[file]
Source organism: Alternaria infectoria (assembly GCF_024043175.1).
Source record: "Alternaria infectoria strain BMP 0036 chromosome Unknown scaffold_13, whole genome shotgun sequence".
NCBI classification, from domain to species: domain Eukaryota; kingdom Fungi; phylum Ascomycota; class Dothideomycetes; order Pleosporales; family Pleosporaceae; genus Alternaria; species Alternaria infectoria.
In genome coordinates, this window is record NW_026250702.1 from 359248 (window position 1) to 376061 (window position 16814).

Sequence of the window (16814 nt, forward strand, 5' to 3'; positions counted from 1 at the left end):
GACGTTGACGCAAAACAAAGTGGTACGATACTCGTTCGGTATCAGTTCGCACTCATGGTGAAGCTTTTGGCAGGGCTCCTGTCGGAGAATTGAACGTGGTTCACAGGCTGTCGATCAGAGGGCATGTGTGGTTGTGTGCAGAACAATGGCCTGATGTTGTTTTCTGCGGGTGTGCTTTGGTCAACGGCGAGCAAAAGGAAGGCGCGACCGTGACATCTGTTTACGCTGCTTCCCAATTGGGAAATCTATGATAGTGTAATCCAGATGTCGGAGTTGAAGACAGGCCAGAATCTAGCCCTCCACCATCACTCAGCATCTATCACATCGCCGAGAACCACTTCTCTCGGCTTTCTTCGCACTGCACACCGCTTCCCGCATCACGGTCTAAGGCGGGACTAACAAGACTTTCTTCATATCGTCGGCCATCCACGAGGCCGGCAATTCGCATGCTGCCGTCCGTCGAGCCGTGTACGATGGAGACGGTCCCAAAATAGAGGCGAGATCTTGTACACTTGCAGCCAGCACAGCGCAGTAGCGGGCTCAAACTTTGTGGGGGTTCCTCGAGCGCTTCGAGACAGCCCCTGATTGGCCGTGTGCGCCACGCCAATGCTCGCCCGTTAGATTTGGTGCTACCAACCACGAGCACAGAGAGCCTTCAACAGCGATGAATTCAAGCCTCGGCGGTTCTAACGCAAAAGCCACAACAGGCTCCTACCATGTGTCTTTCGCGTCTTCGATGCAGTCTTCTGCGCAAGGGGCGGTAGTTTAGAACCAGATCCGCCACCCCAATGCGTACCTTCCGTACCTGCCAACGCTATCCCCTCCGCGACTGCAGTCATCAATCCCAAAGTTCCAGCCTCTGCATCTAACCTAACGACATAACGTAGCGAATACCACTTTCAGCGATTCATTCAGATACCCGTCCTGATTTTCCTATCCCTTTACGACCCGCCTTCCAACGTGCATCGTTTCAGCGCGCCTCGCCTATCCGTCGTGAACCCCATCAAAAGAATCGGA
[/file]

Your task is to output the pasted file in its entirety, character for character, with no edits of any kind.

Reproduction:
Source organism: Alternaria infectoria (assembly GCF_024043175.1).
Source record: "Alternaria infectoria strain BMP 0036 chromosome Unknown scaffold_13, whole genome shotgun sequence".
NCBI classification, from domain to species: domain Eukaryota; kingdom Fungi; phylum Ascomycota; class Dothideomycetes; order Pleosporales; family Pleosporaceae; genus Alternaria; species Alternaria infectoria.
In genome coordinates, this window is record NW_026250702.1 from 359248 (window position 1) to 376061 (window position 16814).

Sequence of the window (16814 nt, forward strand, 5' to 3'; positions counted from 1 at the left end):
GACGTTGACGCAAAACAAAGTGGTACGATACTCGTTCGGTATCAGTTCGCACTCATGGTGAAGCTTTTGGCAGGGCTCCTGTCGGAGAATTGAACGTGGTTCACAGGCTGTCGATCAGAGGGCATGTGTGGTTGTGTGCAGAACAATGGCCTGATGTTGTTTTCTGCGGGTGTGCTTTGGTCAACGGCGAGCAAAAGGAAGGCGCGACCGTGACATCTGTTTACGCTGCTTCCCAATTGGGAAATCTATGATAGTGTAATCCAGATGTCGGAGTTGAAGACAGGCCAGAATCTAGCCCTCCACCATCACTCAGCATCTATCACATCGCCGAGAACCACTTCTCTCGGCTTTCTTCGCACTGCACACCGCTTCCCGCATCACGGTCTAAGGCGGGACTAACAAGACTTTCTTCATATCGTCGGCCATCCACGAGGCCGGCAATTCGCATGCTGCCGTCCGTCGAGCCGTGTACGATGGAGACGGTCCCAAAATAGAGGCGAGATCTTGTACACTTGCAGCCAGCACAGCGCAGTAGCGGGCTCAAACTTTGTGGGGGTTCCTCGAGCGCTTCGAGACAGCCCCTGATTGGCCGTGTGCGCCACGCCAATGCTCGCCCGTTAGATTTGGTGCTACCAACCACGAGCACAGAGAGCCTTCAACAGCGATGAATTCAAGCCTCGGCGGTTCTAACGCAAAAGCCACAACAGGCTCCTACCATGTGTCTTTCGCGTCTTCGATGCAGTCTTCTGCGCAAGGGGCGGTAGTTTAGAACCAGATCCGCCACCCCAATGCGTACCTTCCGTACCTGCCAACGCTATCCCCTCCGCGACTGCAGTCATCAATCCCAAAGTTCCAGCCTCTGCATCTAACCTAACGACATAACGTAGCGAATACCACTTTCAGCGATTCATTCAGATACCCGTCCTGATTTTCCTATCCCTTTACGACCCGCCTTCCAACGTGCATCGTTTCAGCGCGCCTCGCCTATCCGTCGTGAACCCCATCAAAAGAATCGGA